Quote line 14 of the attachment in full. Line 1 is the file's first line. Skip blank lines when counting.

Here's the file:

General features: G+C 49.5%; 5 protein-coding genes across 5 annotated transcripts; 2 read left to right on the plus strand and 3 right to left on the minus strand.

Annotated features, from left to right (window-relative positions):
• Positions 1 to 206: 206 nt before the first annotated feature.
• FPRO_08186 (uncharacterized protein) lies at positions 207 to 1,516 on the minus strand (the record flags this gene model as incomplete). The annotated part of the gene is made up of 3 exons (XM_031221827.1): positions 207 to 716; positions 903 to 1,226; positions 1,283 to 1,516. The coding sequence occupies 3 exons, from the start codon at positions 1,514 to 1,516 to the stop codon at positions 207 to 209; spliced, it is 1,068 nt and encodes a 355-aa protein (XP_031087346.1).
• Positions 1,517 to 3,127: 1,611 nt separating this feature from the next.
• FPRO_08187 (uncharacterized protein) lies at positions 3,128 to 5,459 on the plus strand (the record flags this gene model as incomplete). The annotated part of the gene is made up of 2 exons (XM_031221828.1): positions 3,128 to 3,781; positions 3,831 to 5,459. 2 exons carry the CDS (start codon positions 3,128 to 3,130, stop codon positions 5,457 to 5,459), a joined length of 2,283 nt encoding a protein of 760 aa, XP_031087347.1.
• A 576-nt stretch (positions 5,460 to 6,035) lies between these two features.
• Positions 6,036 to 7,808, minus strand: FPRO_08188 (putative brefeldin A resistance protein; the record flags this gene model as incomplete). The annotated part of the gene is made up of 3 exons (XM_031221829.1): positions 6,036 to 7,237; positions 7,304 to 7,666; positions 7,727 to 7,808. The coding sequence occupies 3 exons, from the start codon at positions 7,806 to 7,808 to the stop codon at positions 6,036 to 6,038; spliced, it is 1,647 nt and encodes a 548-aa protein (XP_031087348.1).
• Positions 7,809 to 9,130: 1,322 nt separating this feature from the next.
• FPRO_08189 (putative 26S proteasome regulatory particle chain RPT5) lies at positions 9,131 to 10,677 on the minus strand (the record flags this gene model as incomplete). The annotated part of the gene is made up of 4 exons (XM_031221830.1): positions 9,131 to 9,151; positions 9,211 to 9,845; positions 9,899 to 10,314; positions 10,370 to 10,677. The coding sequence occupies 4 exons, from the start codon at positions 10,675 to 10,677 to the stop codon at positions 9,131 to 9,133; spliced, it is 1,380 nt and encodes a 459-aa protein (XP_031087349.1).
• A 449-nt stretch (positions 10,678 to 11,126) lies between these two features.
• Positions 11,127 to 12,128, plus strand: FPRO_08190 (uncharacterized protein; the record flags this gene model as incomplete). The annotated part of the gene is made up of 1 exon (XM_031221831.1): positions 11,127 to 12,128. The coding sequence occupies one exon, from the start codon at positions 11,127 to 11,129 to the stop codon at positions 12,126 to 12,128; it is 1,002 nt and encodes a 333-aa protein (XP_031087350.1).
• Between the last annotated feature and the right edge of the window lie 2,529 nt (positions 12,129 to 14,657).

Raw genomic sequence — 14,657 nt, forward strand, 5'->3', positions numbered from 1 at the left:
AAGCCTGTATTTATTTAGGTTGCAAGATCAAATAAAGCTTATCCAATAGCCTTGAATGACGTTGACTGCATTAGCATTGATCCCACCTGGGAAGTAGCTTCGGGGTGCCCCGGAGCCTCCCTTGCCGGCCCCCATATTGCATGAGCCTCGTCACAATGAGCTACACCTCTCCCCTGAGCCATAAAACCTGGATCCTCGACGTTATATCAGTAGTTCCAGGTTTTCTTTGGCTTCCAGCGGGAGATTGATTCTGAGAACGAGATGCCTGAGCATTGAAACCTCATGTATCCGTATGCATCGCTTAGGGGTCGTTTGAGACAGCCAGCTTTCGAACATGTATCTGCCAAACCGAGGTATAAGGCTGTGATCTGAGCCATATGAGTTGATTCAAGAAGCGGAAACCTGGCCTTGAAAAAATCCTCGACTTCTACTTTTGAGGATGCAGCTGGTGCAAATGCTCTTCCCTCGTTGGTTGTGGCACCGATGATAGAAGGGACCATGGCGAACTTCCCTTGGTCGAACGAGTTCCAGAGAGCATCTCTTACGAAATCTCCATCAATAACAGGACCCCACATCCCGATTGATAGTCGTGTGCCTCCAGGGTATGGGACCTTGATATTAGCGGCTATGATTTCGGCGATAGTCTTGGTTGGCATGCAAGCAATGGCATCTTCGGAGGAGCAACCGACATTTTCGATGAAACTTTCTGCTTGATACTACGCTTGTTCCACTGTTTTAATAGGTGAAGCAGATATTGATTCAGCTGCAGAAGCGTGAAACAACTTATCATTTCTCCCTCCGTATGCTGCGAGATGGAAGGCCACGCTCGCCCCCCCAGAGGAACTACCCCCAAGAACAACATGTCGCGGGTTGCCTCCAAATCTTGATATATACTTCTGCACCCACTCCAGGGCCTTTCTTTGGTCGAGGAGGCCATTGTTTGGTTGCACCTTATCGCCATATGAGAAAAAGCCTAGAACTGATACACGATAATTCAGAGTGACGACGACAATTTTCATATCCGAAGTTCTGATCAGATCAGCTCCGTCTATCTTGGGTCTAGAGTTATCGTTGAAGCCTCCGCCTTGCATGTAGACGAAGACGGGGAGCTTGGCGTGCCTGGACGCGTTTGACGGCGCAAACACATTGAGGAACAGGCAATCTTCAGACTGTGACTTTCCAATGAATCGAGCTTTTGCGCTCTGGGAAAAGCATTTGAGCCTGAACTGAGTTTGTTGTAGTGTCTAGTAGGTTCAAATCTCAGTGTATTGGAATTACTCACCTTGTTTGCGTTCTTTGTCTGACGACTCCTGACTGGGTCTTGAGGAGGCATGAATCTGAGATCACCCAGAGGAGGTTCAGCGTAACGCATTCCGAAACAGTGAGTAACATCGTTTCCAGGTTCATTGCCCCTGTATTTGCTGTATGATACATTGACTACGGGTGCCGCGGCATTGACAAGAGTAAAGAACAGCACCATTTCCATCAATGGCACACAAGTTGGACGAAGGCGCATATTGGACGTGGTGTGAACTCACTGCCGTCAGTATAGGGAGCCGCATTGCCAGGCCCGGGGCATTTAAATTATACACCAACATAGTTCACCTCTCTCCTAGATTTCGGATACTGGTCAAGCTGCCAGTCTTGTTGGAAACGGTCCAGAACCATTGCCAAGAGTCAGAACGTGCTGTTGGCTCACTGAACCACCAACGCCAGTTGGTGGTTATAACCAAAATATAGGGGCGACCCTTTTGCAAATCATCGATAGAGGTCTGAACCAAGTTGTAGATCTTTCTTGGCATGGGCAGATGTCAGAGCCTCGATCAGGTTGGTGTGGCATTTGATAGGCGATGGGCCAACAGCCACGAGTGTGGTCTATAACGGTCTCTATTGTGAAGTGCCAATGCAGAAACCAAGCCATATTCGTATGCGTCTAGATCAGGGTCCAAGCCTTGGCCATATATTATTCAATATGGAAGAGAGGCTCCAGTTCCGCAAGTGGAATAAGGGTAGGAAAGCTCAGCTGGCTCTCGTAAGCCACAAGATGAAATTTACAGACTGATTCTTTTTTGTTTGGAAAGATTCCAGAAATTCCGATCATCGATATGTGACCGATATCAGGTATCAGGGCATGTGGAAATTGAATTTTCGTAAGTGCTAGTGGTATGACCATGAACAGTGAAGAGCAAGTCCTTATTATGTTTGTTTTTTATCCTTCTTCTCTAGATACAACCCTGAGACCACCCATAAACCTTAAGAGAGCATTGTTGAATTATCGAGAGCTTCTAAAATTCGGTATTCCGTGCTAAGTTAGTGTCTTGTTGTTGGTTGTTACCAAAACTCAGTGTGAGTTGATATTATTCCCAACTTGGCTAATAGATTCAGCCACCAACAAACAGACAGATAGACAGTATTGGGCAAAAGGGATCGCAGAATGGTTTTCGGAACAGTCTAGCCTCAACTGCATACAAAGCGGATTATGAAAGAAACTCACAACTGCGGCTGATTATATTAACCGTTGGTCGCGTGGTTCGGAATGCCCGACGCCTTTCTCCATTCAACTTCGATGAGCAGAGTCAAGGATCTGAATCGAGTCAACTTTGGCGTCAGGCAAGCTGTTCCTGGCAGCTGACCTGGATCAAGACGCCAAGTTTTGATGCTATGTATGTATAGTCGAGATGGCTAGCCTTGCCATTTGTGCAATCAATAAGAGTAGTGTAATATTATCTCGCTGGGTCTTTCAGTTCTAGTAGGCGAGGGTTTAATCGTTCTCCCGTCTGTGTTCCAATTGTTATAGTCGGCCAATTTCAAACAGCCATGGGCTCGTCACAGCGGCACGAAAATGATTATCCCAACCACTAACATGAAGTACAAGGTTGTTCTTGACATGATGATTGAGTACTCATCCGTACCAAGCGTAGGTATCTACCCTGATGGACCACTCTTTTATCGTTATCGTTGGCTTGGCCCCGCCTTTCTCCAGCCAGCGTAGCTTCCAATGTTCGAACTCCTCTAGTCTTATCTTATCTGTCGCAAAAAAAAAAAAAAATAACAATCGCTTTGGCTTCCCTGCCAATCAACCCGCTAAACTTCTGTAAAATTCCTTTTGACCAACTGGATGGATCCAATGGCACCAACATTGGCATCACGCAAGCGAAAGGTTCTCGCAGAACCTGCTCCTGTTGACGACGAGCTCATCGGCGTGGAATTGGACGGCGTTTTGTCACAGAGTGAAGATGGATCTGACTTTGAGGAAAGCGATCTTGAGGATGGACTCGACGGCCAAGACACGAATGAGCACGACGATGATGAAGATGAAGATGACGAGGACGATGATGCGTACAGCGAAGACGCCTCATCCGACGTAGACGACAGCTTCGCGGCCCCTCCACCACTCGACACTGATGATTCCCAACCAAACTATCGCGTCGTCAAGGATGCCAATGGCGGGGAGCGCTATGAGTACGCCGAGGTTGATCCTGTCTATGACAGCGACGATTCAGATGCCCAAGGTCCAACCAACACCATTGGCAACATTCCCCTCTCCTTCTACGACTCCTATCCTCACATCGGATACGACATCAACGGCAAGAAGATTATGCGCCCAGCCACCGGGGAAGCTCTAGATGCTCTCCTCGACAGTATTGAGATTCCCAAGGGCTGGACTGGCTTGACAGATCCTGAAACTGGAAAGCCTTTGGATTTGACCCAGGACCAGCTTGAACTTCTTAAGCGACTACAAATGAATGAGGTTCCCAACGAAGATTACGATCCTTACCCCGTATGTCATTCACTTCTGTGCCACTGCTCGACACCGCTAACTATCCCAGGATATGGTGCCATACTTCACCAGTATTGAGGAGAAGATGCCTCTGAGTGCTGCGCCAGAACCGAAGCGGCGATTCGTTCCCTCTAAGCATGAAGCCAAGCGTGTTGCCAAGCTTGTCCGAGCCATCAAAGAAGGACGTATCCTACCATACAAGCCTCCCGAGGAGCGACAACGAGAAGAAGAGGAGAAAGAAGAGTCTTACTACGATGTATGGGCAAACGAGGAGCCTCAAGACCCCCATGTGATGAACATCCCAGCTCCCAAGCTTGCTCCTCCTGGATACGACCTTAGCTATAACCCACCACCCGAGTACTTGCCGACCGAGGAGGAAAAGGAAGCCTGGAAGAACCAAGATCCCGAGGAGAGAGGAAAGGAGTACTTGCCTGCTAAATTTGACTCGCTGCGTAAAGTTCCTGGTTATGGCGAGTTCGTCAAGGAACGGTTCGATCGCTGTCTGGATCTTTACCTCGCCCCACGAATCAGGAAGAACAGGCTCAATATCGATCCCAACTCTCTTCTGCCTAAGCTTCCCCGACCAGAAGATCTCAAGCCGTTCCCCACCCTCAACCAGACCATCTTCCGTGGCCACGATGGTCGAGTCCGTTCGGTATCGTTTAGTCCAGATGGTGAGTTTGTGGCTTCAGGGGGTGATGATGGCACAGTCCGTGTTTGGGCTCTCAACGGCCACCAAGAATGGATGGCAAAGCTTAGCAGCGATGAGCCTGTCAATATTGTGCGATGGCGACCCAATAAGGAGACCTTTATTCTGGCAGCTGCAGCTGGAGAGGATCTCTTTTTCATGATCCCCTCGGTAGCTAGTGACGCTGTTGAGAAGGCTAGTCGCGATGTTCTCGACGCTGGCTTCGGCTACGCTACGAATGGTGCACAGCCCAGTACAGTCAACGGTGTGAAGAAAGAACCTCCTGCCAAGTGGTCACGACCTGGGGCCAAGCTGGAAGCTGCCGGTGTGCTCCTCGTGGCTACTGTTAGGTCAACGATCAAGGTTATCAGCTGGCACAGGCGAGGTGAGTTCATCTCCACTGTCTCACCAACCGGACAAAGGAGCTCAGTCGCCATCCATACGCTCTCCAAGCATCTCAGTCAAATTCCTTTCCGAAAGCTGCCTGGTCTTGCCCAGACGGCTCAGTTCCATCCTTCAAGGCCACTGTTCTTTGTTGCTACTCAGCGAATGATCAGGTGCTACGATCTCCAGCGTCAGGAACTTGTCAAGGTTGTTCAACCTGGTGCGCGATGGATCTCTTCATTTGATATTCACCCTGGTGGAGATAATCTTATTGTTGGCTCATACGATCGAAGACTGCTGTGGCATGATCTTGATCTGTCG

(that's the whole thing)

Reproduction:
Raw genomic sequence — 14,657 nt, forward strand, 5'->3', positions numbered from 1 at the left: